Friday, June 27, 2014

Amy Theilen's Runzas

I've been putting off writing this blog post about Amy Theilen's Runzas, but couldn't quite figure out why I'd so thoughtlessly leave you in the dark because this recipe is absolutely fan-freaking-tastic. After thinking long and hard, NO good reason evolved as to why I shouldn't shout to the world "cook this recipe, now!!" because it. is. that. good. And then - the lightbulb lit up - I knew why I couldn't quite start blogging about Amy's recipe, because it is epic. Every bite transcends you to Grandma Rita's house circa 1986, sitting atop the gigantic propane tank named "The Silver Horse," the bassett hound licking your ankles, family all around, laughter, sunshine, happiness, a soft pillow of runza dough inside your knubby childhood hands. There is no excuse heady enough to warrant why you are not taking the time to proof yeast, rise dough, knead dough, make a filling, roll out each individual ball, stuff, wrap into little packages, rise again and bake. Whew, I'm tired rereading that, but then I'm just totally energized and want to run, no, sprint to the market and restock for another runza making day.


A drizzle of olive oil on a large baking sheet and you've begun your runza making episode. See Amy in the background? We're girlfriends. 
The filling was cooked up early in the day, because you know, life got in the way. The filling is a  pound and a half of ground beef, an onion, garlic, fresh kale, shredded carrots, dried thyme and rosemary. After I cooked that up, I covered the pan and set it aside on the countertop until I had time to make the dough later in the day. 
Next, was the dough. If you have a stand-up mixer I'd recommend that for the mixing and kneading, but kneading your own dough can be therapeutic, but more labor-intensive. After you proof the yeast, mix in the flour, eggs and sugar the dough rests for about 15 minutes. Then you add the remaining flour to make a nice sticky dough. You give the dough a chill for an hour or up to overnight - which would you give the option to make this ahead of time giving you more time for patio drinks with girlfriends.
Roll out your dough balls so that they have four little "wings." Plop the filling in - about a 1/3 cup - then fold 'em up. Make sure all the corners are sealed and place seam side down on your oiled baking sheet. Let them rise for another hour or so.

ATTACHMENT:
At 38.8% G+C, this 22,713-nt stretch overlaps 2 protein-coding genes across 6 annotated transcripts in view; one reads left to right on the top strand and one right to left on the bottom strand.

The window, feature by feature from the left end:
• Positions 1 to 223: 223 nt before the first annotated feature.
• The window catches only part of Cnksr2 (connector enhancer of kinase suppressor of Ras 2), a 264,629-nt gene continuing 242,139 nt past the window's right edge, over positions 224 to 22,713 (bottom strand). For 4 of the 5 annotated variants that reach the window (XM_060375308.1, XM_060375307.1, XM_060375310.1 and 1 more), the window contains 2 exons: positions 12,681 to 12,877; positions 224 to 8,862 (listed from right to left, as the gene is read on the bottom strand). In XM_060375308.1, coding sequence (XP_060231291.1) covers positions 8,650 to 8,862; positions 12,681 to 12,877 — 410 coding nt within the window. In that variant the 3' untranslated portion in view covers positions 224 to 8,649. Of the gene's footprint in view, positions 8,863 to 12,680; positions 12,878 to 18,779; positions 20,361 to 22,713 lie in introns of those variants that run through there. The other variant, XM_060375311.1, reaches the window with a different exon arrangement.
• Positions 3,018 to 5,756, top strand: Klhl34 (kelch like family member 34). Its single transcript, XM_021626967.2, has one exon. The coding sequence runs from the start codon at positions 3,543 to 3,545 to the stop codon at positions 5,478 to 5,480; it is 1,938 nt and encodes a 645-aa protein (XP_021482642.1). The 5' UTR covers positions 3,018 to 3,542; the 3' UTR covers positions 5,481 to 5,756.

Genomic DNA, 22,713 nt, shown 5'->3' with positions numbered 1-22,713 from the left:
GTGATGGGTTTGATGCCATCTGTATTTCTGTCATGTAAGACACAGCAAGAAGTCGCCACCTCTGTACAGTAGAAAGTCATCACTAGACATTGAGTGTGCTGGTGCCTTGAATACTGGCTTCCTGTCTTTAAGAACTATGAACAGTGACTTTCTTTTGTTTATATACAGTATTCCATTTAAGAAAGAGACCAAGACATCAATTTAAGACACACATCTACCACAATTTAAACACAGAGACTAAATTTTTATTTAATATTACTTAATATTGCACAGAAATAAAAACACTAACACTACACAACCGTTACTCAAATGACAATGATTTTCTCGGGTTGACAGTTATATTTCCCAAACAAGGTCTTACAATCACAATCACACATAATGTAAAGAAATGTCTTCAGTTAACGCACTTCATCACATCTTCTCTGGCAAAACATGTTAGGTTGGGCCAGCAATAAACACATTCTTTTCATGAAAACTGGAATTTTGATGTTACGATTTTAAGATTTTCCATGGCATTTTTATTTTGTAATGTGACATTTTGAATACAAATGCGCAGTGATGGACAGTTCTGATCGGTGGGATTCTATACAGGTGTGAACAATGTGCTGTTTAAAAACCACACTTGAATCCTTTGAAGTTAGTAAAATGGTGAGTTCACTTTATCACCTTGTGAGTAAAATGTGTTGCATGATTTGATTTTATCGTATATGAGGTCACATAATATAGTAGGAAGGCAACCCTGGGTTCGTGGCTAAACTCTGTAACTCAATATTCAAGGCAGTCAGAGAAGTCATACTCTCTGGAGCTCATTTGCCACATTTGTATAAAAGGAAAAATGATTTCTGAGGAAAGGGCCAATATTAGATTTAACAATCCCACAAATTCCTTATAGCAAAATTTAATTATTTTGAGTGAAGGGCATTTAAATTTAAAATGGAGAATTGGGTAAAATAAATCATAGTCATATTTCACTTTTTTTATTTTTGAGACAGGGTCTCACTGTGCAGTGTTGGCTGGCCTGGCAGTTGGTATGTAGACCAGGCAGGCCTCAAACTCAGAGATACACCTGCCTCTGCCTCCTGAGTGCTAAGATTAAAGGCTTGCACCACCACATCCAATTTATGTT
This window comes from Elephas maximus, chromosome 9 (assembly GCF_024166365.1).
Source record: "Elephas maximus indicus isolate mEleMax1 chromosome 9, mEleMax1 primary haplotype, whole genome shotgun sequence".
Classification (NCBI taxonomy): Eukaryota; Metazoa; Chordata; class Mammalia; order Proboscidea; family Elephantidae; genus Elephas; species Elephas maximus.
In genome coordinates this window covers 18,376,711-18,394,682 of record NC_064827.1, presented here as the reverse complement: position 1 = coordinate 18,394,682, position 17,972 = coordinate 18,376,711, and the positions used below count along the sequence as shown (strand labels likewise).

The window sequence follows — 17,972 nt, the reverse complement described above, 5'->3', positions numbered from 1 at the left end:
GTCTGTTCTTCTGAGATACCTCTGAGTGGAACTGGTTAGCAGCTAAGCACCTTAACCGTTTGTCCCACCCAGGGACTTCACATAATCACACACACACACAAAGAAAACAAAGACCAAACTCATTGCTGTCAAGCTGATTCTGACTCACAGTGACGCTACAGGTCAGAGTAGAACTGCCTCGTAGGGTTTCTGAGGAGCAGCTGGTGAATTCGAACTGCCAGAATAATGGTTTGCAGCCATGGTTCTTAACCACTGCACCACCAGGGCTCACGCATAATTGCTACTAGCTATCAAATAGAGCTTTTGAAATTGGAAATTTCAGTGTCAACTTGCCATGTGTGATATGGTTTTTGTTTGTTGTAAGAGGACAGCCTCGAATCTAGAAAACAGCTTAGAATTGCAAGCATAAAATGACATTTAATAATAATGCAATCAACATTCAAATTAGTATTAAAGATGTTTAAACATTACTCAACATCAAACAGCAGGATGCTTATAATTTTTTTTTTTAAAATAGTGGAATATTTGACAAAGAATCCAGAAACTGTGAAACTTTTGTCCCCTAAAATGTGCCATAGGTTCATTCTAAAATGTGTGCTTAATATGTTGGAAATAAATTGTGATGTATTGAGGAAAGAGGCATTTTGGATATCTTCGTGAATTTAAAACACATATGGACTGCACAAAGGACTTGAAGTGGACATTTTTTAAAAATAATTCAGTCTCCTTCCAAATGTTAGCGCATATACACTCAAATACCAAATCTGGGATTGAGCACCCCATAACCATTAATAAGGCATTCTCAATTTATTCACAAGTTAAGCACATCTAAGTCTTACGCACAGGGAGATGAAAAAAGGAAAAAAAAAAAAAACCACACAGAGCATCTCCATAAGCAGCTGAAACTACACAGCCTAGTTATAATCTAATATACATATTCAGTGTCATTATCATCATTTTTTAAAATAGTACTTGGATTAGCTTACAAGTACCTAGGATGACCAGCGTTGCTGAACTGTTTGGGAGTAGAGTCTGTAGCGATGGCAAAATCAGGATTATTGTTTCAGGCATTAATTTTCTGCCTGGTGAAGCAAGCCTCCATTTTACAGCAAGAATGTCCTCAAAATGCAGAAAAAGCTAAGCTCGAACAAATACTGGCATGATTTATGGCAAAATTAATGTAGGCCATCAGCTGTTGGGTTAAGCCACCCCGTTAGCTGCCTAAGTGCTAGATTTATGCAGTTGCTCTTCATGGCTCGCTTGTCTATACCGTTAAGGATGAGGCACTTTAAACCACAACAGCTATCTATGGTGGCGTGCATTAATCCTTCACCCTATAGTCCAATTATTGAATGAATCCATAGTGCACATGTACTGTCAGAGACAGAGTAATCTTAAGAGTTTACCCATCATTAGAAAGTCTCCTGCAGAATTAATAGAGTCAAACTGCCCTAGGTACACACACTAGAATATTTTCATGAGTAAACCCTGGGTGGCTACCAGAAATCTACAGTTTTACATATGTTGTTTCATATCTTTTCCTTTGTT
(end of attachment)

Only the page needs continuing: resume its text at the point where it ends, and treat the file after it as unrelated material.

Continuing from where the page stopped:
After they rise for a bit, wash them with egg wash and bake off.
Now bite in.


Printable Recipe Here

Amy Theilen's Runzas
adapted from The New Midwestern Table

Dough
3/4 cup lukewarm water
2 1/2 teaspoons active dry yeast
Pinch plus 3 tablespoons sugar
4 large eggs - 3 for dough, 1 for egg wash
3 3/4 cups all-purpose flour, plus more for dusting
12 tablespoons unsalted butter, softened, plus more for greasing bowl
2 teaspoons fine sea salt

Filling
1 1/2 pounds ground beef
Fine sea salt and freshly ground black pepper
1 large onion, chopped
3 cloves garlic, minced
1 cup kale, chopped fine
1 large carrot, shredded
1 teaspoon each dried rosemary and thyme
1 tablespoon oil, for greasing cookie sheet

While assembling your dough ingredients, run your tap water to get the water temperature good and hot. Once the water looks steamy, measure into a measuring cup. Toss in yeast and sugar - give that a stir and set aside for 10 minutes, or until foamy. Whisk in the 3 eggs and pour into the bowl of a stand-up mixer. Add half of the flour and stir using the dough hook attachment, on low for 2 minutes, until combined well. Add in the remaining sugar, flour, butter, and salt, mix well. The dough will be sticky. Let dough rest for 15 minutes. 

Using the dough hook attachment of your stand-up mixer, knead dough on medium-high speed for 3-5 minutes. Transfer the dough to a well-buttered bowl, cover, and allow to rise at room temperature for one hour. Move the dough to the refrigerator and chill for 1-2 hours, or up to overnight. 

Remove the dough from the refrigerator to a floured surface and divide into 8 equal portions. Shape each portion into a ball and set aside to warm to room temperature. 

Meanwhile, make the filling. Preheat a large (preferably) cast-iron skillet over moderate heat. Add the ground beef, break it up, but don't move it around too much -  let it caramelize and get brown, about 8-10 minutes. Once the meat is about cooked through, season with salt and pepper. Add the chopped onion and sauté until softened and translucent, about 5 minutes. Stir in kale and carrot and cook until softened, about 3 minutes. Season the mixture with the dried herbs and remove from heat, set aside at room temperature until dough is ready. Note: Mixture can be made ahead of time and stored in the refrigerator for up to 3 days. Bring to room temperature when ready to use. 

Prepare your baking pan by massaging a little bit of oil onto the whole surface. Set aside. 

Working with one dough ball at a time, using a floured rolling pin, roll dough to about 1/4" thickness, trying to roll out the four corners a little bit wider than the center, like the dough has four wings. Scoop 1/3 cup of the meat mixture into the center of the dough. Working with one corner at a time, fold into the center, until all four corners are folded over itself. Tuck in any odd pieces and make sure the dough is sealed shut. Place seam side down onto the prepared baking sheet. Continue working with remaining dough balls and filling until finished. Set baking sheet on the counter, uncovered, allowing the runzas to rise for another hour. 

Preheat oven to 375ºF.

Make an egg wash with the remaining egg - crack the egg into a dish, add a little water, whisk well. Using a pastry brush, brush a little egg wash on each runza. Bake the runzas until golden brown, 25 minutes. Serve hot or room temperature. Reheats surprisingly well in the microwave.